By Clara Alemann.
Following the reflections shared in my last post, I’d like to outline some topics to bear in mind when integrating gender into childhood development programs.
Understanding how culture and perceptions about gender roles and relationships affect the community where ECD programs are being implemented is vital for designing an intervention model that will be both accepted and effective in supporting children’s socio-emotional and cognitive development.
a) Supporting parents in the parenting task by creating a space where parents can speak with a social worker and other parents about the difficulties they face in balancing childcare, work and household responsibilities as well as share strategies for childrearing, time management and managing the workload at home and outside of it, with the goal of reducing stress and relationship tensions and avoiding child abuse.
b) Promoting opportunities for mothers’ personal development, such as helping mothers to go back to school or providing access to vocational training, agricultural productivity improvement programs, or rural markets. Educated and independent women have more resources available (personal and economic) to help them be better mothers.
c) Preventing domestic violence against women and children: Through home visits and interviews with families, ECD programs can be a mechanism for early detection and can link families to violence-prevention services. The Manual for intra-family violence detection and counseling is an example of a program in Chile that helps ECD program employees to support families when signs of violence in the home have been identified.
d) Training and protocols for health staff and ECD employees who conduct home visits in the early detection of psycho-social risks in expectant mothers during prenatal care visits, to identify and support vulnerable women during pregnancy and after childbirth. The Chilean program Chile Crece Contigo (Grow up together in Chile), created guidelines for psycho-social risks for healthcare professionals to use during the first maternity appointment.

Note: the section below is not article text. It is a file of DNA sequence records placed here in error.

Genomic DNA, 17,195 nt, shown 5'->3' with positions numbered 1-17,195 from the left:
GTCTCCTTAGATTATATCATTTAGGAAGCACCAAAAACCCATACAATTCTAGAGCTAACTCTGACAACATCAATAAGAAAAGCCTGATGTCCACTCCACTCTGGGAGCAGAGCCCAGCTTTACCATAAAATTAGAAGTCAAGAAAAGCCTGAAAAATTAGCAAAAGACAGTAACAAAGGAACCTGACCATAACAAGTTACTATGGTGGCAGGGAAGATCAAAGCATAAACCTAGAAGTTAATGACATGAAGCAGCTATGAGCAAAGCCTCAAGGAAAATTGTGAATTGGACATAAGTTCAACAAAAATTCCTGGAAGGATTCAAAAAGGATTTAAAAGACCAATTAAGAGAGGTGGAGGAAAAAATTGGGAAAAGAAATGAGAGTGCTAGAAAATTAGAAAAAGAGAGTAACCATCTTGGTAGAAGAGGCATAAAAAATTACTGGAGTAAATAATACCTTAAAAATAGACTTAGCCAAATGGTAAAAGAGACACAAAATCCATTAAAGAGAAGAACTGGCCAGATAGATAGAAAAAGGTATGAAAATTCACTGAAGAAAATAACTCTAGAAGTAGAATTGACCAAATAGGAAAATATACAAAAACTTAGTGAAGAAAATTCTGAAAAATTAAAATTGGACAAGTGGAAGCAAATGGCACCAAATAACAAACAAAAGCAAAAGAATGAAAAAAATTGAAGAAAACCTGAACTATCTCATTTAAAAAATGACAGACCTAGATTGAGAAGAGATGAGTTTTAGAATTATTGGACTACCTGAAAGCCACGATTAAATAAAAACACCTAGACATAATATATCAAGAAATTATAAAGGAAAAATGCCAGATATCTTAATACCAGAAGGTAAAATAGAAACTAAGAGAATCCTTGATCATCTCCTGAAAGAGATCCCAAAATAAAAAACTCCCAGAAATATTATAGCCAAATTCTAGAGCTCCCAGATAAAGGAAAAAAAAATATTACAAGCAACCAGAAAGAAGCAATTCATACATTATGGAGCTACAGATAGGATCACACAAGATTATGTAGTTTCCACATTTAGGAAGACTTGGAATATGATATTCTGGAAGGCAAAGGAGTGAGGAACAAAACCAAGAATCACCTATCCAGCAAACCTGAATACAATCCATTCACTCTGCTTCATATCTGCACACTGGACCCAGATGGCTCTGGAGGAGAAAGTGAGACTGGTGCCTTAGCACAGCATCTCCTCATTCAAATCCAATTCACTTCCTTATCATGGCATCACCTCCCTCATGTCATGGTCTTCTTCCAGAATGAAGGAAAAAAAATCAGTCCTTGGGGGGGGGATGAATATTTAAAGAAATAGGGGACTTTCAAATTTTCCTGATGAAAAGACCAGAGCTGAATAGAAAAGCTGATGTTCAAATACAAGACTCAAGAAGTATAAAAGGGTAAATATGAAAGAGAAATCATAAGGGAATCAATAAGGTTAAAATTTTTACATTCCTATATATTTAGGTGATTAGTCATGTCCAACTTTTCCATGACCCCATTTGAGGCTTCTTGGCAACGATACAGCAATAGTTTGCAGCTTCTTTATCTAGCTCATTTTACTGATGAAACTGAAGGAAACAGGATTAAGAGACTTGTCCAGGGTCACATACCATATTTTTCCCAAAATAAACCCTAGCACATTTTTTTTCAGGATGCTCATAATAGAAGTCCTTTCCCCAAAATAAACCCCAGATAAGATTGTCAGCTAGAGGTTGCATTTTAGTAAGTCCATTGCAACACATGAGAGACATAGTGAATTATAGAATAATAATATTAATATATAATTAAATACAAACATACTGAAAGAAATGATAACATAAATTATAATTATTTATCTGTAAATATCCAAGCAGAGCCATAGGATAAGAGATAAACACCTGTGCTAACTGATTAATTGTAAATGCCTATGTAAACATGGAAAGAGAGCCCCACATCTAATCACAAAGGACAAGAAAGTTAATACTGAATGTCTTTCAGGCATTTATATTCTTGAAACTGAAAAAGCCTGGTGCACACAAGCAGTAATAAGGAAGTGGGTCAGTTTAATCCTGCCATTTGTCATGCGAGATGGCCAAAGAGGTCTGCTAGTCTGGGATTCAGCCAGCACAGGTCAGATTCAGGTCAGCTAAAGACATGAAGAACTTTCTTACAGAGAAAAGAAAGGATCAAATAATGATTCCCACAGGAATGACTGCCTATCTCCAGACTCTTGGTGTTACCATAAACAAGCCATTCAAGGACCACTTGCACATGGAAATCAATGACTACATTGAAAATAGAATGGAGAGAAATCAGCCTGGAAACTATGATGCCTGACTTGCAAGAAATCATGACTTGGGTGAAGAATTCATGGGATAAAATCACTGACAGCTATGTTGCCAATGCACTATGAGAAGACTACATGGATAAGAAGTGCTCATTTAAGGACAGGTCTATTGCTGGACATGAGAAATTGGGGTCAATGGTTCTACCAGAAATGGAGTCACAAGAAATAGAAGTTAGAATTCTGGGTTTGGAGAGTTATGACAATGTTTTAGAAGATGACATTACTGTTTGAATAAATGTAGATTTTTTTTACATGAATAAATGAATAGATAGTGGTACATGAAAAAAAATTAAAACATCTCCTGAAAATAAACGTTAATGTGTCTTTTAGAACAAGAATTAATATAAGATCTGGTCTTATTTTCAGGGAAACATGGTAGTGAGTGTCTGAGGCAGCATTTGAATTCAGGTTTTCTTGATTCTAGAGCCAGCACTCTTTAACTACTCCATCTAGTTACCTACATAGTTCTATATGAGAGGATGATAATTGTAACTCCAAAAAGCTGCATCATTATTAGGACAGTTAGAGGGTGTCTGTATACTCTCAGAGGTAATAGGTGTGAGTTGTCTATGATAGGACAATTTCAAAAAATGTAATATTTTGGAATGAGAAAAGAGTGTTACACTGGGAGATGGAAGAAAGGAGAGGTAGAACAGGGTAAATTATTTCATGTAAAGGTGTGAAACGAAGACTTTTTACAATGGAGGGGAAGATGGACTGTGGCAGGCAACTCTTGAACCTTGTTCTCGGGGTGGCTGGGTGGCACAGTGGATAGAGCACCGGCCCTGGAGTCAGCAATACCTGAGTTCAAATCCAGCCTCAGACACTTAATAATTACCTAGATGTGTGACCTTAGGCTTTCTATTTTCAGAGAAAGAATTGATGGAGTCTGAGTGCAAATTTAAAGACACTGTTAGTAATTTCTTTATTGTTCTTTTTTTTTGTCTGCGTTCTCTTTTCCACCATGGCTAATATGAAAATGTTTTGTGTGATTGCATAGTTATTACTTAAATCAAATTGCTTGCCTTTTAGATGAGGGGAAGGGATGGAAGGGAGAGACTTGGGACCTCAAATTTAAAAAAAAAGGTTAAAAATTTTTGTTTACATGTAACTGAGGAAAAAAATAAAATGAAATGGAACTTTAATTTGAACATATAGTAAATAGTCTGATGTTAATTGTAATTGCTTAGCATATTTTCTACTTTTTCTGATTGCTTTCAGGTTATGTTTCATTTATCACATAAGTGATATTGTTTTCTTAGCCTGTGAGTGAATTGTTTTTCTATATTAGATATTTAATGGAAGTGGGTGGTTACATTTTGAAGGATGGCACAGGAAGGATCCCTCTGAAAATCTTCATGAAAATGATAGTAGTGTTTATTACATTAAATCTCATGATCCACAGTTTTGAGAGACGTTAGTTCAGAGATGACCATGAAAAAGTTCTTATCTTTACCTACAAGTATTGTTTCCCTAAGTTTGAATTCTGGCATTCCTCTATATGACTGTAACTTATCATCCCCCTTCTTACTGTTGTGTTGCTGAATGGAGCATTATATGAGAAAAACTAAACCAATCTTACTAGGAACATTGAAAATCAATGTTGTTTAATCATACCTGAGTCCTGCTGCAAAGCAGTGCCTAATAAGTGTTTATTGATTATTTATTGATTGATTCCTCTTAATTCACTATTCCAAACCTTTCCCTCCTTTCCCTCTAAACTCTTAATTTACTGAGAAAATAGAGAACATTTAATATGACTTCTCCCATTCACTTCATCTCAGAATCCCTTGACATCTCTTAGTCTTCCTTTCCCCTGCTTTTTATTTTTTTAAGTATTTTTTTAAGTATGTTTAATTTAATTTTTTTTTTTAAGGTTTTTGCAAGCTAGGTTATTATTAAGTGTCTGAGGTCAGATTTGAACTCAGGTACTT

e) Curriculum: Use learning materials that recognize and value the local culture and show examples of how both men and women are heroes, leaders, professionals and problem-solvers.
f) Training mothers and fathers in childrearing practices, nutrition, early learning stimulation and strategies for non-violent discipline: this involves work to include fathers in the entire process, beginning with reproductive services and training, maternal and child health services and training, and parenting and childrearing activities, training and services. It should extend beyond a simple invitation to participate, and instead involve them by showcasing the different roles that men and women traditionally play, and promoting shared responsibility in childrearing and related tasks as well as in childhood development opportunities (education and paid employment). This will promote the idea that giving a high value to their children’s development means enabling them to choose their own life path, regardless of the traditional gender roles dictated by society. Promundo, ICRW, UNFPA, and the Papai Institute have conducted numerous studies and used them to create guides for promoting the integration of men into health interventions emphasizing gender equality, specifically in child care, sexual and reproductive health, and violence prevention. Men care works on campaigns to raise awareness about the subject, as do the EmPAPAte initiative of the Chile Crece Contigo program, the Health Canada’s My Daddy Matters project, and the campaign for responsible fatherhood in United States.
Clara Alemann is a consultant in the Gender and Diversity Division. Her work focuses on analyzing the social determinants of poverty, and integrating gender and diversity into the design and implementation of social protection and health studies and projects, especially those relating to sexual and reproductive health, early childhood development, supporting at-risk young people, and conditional cash transfers.